3. Listen to One Another: My husband is a problem solver. He is very good at coming up with solutions to a wide variety of problems. Sometimes I am so focused on my point of view that I’m not hearing what he has to say about a situation. I typically later realize that he had a really good point/idea all along! We need to really listen to one another in the moment. So many of the couples I work with don’t ever “hear” one another – when in discussion they are only thinking of how they will defend their ideas/feelings rather than truly listening to their spouse. Feeling heard can and does equate with feeling loved.
  4. Don’t sweat the small stuff: There is a lot that happens in life that is difficult, but leaving the dishes out on rare occasion is not one of them. My husband and I have both been reminded of the fragility of life this past year through various circumstances. We have learned that we have a choice on whether or not to make something a big deal….and perspective is important. Living with another person will inevitably cause disagreements at times, but there are too many “big” things in life to let something small becoming big. If your spouse leaves his or her (let’s be honest – his) clothes in the floor, don’t let it ruin your day!

I look forward to continuing on this journey of marriage, learning a lot along the way. There are so many more ways to learn and grow, but for now we plan to sit back in thankfulness & celebration over the past year of joy.

Cameron is a Licensed Professional Counselor and Licensed Marriage and Family Therapist  at Foundation Counseling.  She enjoys working with teens, adults, and families in the Marietta and Kennesaw area. Find out more about her and other therapists here.

Choosing Kindness

by Adair Swayze, LAPC, LAMFT

“This morning at six when I awoke, loneliness was sitting on my chest like a dental x-ray apron, even though I was covered in hairy dog love. I prayed, ‘Help. I am sad and lonely, and already it looks from here like today is going to be too long.’ So I did a kindness to myself, as I would have if a troubled friend had confided her loneliness to me: I heated up the milk for my coffee and took the dogs for a short hike in the hills.”

Choosing Kindness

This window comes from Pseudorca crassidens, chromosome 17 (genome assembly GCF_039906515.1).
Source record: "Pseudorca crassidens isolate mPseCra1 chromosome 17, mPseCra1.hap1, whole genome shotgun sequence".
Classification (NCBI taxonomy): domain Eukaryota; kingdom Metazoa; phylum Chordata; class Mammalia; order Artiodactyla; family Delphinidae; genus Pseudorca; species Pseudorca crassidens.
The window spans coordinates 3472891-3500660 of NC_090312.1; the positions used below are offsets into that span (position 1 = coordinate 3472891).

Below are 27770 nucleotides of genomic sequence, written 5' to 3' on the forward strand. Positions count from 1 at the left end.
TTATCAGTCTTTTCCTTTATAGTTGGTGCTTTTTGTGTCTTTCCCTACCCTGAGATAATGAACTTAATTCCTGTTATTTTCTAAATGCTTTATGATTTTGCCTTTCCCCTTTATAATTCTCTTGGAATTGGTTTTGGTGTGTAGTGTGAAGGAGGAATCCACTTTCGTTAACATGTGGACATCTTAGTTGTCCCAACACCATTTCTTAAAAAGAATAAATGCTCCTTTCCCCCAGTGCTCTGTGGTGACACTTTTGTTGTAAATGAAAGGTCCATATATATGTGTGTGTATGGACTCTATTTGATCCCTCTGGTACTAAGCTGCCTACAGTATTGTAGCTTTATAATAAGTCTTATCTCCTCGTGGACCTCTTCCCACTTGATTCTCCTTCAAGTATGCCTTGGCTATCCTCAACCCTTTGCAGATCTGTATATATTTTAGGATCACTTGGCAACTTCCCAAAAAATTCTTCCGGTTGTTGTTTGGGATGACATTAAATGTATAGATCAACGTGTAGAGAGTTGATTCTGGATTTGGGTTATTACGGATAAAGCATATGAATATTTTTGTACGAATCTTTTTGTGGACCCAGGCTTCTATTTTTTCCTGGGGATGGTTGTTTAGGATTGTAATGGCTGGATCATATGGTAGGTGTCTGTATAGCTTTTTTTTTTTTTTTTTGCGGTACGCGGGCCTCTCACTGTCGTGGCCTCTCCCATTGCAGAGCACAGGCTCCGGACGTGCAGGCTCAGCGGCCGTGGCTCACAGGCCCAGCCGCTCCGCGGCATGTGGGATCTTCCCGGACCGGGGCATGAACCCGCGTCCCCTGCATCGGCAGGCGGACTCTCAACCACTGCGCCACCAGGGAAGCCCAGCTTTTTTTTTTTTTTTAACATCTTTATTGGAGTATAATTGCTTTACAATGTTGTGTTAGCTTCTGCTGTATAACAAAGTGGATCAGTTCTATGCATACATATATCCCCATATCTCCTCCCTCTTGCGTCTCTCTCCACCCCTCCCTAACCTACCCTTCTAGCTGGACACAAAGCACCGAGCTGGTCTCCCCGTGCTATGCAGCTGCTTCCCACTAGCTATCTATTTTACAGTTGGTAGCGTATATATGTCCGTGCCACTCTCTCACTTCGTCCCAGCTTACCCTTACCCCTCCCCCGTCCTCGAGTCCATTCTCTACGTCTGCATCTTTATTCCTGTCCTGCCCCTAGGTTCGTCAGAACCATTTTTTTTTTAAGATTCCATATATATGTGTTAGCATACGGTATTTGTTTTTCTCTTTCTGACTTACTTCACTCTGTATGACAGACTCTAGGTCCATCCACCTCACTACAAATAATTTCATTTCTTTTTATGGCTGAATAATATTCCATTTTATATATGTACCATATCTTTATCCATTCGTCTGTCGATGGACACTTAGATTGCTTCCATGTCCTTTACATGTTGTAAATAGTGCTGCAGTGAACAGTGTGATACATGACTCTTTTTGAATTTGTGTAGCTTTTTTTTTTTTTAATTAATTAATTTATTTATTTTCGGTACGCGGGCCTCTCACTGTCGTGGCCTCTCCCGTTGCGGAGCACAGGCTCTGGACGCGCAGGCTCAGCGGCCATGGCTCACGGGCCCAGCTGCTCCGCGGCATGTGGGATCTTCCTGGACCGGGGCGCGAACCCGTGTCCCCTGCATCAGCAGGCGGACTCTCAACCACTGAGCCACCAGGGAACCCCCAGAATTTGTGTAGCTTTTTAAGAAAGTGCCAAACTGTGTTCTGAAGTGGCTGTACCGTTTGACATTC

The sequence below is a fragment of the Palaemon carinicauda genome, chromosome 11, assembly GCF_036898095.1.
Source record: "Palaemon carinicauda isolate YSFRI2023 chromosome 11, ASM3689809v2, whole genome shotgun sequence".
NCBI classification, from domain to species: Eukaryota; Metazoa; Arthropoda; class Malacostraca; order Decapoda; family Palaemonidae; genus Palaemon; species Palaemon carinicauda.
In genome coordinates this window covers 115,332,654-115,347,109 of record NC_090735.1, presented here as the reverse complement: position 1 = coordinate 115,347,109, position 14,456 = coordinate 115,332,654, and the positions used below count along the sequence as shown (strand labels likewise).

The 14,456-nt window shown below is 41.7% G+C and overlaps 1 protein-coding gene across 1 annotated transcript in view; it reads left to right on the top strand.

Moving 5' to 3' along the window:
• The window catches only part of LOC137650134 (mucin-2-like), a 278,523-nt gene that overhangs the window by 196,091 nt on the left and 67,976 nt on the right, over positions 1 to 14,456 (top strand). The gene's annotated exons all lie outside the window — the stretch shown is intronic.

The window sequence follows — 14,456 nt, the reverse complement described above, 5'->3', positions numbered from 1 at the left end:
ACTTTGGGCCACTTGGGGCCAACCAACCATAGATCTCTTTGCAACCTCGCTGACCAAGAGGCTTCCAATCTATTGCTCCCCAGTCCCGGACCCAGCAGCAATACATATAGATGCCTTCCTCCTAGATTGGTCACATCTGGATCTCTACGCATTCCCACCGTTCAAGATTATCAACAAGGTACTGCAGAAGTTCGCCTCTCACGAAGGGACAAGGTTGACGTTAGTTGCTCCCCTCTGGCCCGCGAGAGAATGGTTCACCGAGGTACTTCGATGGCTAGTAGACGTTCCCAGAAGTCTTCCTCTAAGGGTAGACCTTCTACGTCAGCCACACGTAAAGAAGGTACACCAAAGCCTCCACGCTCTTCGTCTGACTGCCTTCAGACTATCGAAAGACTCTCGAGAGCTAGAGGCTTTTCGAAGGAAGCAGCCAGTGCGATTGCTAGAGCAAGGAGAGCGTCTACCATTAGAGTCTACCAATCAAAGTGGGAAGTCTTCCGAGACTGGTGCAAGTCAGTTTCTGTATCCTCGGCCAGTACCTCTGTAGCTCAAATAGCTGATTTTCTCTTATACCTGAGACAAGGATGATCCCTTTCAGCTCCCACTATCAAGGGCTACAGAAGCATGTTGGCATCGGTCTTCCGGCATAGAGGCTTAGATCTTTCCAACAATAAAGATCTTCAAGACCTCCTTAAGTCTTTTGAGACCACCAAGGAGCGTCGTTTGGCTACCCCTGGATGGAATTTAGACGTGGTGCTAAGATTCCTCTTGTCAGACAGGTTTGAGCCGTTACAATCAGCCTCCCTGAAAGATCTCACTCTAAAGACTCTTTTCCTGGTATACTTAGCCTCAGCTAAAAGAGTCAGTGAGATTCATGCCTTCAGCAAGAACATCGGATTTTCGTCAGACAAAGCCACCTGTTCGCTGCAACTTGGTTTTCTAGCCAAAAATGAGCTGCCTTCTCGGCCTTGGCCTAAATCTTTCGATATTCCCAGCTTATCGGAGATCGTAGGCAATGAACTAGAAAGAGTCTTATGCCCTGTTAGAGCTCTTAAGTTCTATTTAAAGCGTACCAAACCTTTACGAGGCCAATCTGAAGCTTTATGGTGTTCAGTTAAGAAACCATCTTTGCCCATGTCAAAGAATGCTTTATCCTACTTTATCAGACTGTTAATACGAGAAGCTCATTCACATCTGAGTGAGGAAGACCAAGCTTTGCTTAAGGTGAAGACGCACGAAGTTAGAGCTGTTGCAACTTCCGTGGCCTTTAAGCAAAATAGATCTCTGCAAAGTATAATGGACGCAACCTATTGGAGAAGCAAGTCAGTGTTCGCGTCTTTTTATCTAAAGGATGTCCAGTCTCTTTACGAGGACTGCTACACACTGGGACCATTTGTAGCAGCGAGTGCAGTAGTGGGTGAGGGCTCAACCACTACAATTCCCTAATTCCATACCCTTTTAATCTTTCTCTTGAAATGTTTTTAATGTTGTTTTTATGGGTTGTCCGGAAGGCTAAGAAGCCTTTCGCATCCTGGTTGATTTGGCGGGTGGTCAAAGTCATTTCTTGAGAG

I love this scene from Anne Lamott’s Help, Thanks, Wow: The Three Essential Prayers. She wakes up one morning, as we all do sometimes, anxious and lonely. She fears what the next few hours will hold. She cannot deny the heaviness of her loneliness nor the restless and deep longing that comes with it. And then she wrestles with what to do about it.

Anne chooses to engage with what she refers to as “radical self-care.” She imagines she is caring gently for a friend. She offers herself something cozy and comforting to drink. She seeks goodness for herself: beauty and adventure and play. Nothing she chooses is extravagant or expensive or complicated, but there is a simple kind of goodness and nurture.

And before any of these simple things are possible, she does something very important. She allows herself to feel the pain her heart holds. She allows herself to name how heavy and scary the loneliness feels and she engages her heart with such precious words. “Help. I am sad and lonely, and already it looks from here like today is going to be too long.”

Most of our unkindness comes from refusing to engage this place in our own hearts. We shove the feelings away and avoid letting them speak because we are deeply afraid of what comes next. Instead of kindness and gentleness, we choose to be uncaring and even cruel. We numb and silence our needs. We try to satiate our appetite with mindless eating, Instagram, Netflix. We get busy. And when we do engage the pain, we speak harshly to our tenderly aching hearts. We say:

“You shouldn’t be lonely. You’re so needy.”
Shame.

“No wonder you don’t have any friends. You’re such a loser.”
Self-contempt.

“Nobody will think to call you today. Everyone has forgotten about you.”
Despair.

Letting your heart speak, even if only for a moment, is the kindest space you can offer. And once you have listened, you can decide from a place of kindness what to offer yourself. Do you need a walk? Time with a friend? A good meal? Little by little you will teach your heart that it is safe in your gentle care.

 

Adair is a Licensed Associate Professional Counselor and Licensed Associate Marriage and Family Therapist  at Foundation Counseling.  She enjoys working with children, teens, and adults in the Marietta and Kennesaw area. Find out more about her and other therapists here.